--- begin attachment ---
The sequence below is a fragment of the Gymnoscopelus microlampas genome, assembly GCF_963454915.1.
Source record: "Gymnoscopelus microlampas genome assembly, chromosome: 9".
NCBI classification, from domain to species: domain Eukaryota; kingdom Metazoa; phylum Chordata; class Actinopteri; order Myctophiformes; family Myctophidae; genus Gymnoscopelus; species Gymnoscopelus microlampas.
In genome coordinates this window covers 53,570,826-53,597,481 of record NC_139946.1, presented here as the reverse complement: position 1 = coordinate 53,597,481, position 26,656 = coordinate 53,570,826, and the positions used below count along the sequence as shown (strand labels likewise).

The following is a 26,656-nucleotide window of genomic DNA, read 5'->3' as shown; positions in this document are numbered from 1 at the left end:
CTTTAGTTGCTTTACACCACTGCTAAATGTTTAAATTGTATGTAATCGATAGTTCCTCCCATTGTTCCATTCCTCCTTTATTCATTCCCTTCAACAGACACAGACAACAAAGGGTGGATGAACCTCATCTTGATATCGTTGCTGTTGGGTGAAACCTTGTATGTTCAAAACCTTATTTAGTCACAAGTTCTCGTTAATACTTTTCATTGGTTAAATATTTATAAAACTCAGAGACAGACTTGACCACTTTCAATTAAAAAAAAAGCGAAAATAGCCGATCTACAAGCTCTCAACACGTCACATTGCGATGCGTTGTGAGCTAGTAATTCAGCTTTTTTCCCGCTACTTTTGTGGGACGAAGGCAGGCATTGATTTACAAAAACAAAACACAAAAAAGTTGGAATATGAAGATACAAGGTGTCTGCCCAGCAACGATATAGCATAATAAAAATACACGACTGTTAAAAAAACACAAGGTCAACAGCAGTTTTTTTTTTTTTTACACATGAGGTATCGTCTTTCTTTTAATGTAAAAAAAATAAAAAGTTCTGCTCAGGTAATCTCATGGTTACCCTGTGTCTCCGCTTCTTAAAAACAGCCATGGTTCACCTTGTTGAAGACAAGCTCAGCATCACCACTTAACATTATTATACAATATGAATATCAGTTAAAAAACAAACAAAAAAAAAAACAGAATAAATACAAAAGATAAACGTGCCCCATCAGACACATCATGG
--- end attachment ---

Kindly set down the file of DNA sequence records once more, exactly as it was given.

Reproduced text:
The sequence below is a fragment of the Gymnoscopelus microlampas genome, assembly GCF_963454915.1.
Source record: "Gymnoscopelus microlampas genome assembly, chromosome: 9".
NCBI classification, from domain to species: domain Eukaryota; kingdom Metazoa; phylum Chordata; class Actinopteri; order Myctophiformes; family Myctophidae; genus Gymnoscopelus; species Gymnoscopelus microlampas.
In genome coordinates this window covers 53,570,826-53,597,481 of record NC_139946.1, presented here as the reverse complement: position 1 = coordinate 53,597,481, position 26,656 = coordinate 53,570,826, and the positions used below count along the sequence as shown (strand labels likewise).

The following is a 26,656-nucleotide window of genomic DNA, read 5'->3' as shown; positions in this document are numbered from 1 at the left end:
CTTTAGTTGCTTTACACCACTGCTAAATGTTTAAATTGTATGTAATCGATAGTTCCTCCCATTGTTCCATTCCTCCTTTATTCATTCCCTTCAACAGACACAGACAACAAAGGGTGGATGAACCTCATCTTGATATCGTTGCTGTTGGGTGAAACCTTGTATGTTCAAAACCTTATTTAGTCACAAGTTCTCGTTAATACTTTTCATTGGTTAAATATTTATAAAACTCAGAGACAGACTTGACCACTTTCAATTAAAAAAAAAGCGAAAATAGCCGATCTACAAGCTCTCAACACGTCACATTGCGATGCGTTGTGAGCTAGTAATTCAGCTTTTTTCCCGCTACTTTTGTGGGACGAAGGCAGGCATTGATTTACAAAAACAAAACACAAAAAAGTTGGAATATGAAGATACAAGGTGTCTGCCCAGCAACGATATAGCATAATAAAAATACACGACTGTTAAAAAAACACAAGGTCAACAGCAGTTTTTTTTTTTTTTACACATGAGGTATCGTCTTTCTTTTAATGTAAAAAAAATAAAAAGTTCTGCTCAGGTAATCTCATGGTTACCCTGTGTCTCCGCTTCTTAAAAACAGCCATGGTTCACCTTGTTGAAGACAAGCTCAGCATCACCACTTAACATTATTATACAATATGAATATCAGTTAAAAAACAAACAAAAAAAAAAACAGAATAAATACAAAAGATAAACGTGCCCCATCAGACACATCATGG